Don't worry, Microsoft has created a guide to building a custom WinPE CD. Many of the concepts in my other articles will work on the custom CD. Here is the link:

How to create a custom startup WinPE CD-ROM in Windows XP

Good luck in your customizing efforts!

phillipreid | 03 May 2007 | 2 comments

If you're having issues with the Deployment Agent on a VMware ESX 3.0 server not being able to communicate with the Deployment Server, here's a fix.

In addtion to the lack of communication, look for log errors that look like the following:

Debug: Error:Connection refused, connecting socket 3 to host at <DS IPAddress> 402 ...
Warning: Error unable to connect to server

The problem is that you need to open port 402 so your server can communicate with the DS.

From a command prompt on the ESX server run the following commands.

esxcfg-firewall --openport 402,tcp,in,adlagent
esxcfg-firewall --openport 402,tcp,out,adlagent
esxcfg-firewall --openport 402,udp,out,adlagent
esxcfg-firewall --openport 402,udp,in,adlagent

Afterwards restart the adlagent (./adlagent restart) (found in the /etc/rc.d/init.d directory)

Harsh Mokal | 03 May 2007 | 0 comments

Sometimes in packages ICE03 is encountered, which states that a particular entry is not according to a correct format. Here's some info to help you avoid this this chilly error.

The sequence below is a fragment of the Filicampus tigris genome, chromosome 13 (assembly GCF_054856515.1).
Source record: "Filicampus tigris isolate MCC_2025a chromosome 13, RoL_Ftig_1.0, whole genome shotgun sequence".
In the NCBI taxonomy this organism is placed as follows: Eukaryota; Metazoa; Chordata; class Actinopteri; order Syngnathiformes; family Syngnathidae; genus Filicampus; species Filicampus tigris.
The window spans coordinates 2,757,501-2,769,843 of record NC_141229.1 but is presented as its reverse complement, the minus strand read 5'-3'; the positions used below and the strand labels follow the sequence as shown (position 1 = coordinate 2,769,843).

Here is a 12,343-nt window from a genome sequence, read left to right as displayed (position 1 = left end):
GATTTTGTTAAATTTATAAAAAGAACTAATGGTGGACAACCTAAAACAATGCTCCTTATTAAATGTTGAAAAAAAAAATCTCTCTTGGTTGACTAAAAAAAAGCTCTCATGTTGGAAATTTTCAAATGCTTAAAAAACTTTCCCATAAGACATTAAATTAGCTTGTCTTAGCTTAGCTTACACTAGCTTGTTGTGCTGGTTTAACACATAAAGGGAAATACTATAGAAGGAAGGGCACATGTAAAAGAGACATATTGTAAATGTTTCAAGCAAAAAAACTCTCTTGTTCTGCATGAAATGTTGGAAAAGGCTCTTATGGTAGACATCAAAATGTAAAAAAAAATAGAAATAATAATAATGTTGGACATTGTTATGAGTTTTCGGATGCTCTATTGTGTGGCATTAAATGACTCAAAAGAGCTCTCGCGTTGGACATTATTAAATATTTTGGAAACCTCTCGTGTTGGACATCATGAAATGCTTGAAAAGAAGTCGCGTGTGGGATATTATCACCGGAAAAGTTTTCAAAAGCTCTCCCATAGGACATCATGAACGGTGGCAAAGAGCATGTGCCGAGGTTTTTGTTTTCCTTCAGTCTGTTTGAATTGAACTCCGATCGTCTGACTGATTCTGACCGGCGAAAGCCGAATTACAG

ICE03 occurs mainly because of ESCAPE Characters like [,],{,} and so on.

Windows Installer does not automatically recognize these formats. Hence, they need to be written according to a special construct.

The main rule that should be followed is that:

If a substring of the form [\x] is found, it is replaced by the character x ,
where x is one character, without any further processing.
Only the first character after the backslash is kept; everything else is removed.

For example, to include a literal left bracket ([), use [\[].
The text [\[]Bracket Text[\]] resolves to [Bracket Text].

Some examples are:
1) [ should be written as [\[]
2) ] should be written as [\]]
3) { should be written as [\{]
4) } should be written as...

trb48 | 03 May 2007 | 3 comments

It is interesting to me that Windows XP has been on the market for over 6 years and I still learn tons about it every day. For example, I just found a great Web resource that lists tons of common Windows commands.

The benefit that the Web page gives you is that now you can run the commands from Deployment Console, or from a command prompt. Or, when creating an image, you could change the permissions on a certain command to make your machine more secure. It is a great resource, I have certainly used it more than once.

Check it out here: Windows Run Commands

Terry Cutler | 02 May 2007 | 0 comments

When provisioning Intel® vPro™ processor technology systems via One Touch -- using a USB flash drive -- the following tips and information may be of interest.

  • Only FAT16 format supported
  • Setup.bin file must be first file, at the root of the drive
  • Insert the USB flash drive before booting the system (detection happens during POST)
  • Provisioning records include the PID (provisioning ID), PPS (provisioning passphrase), default admin password, and new admin password
  • Only systems with Intel® AMT in factory default mode will respond to USB provisioning. Once USB or One Touch provisioning are performed on a system – only a full BIOS reset will allow this option again.
  • Once the provisioning keys and setup information is transferred – Intel® AMT is now in "setup" mode and the Setup.bin file is incremented to the next valid key.
  • In ad-hoc tests, 20,000 provisioning records used 10MB of space on the USB flash drive. Most...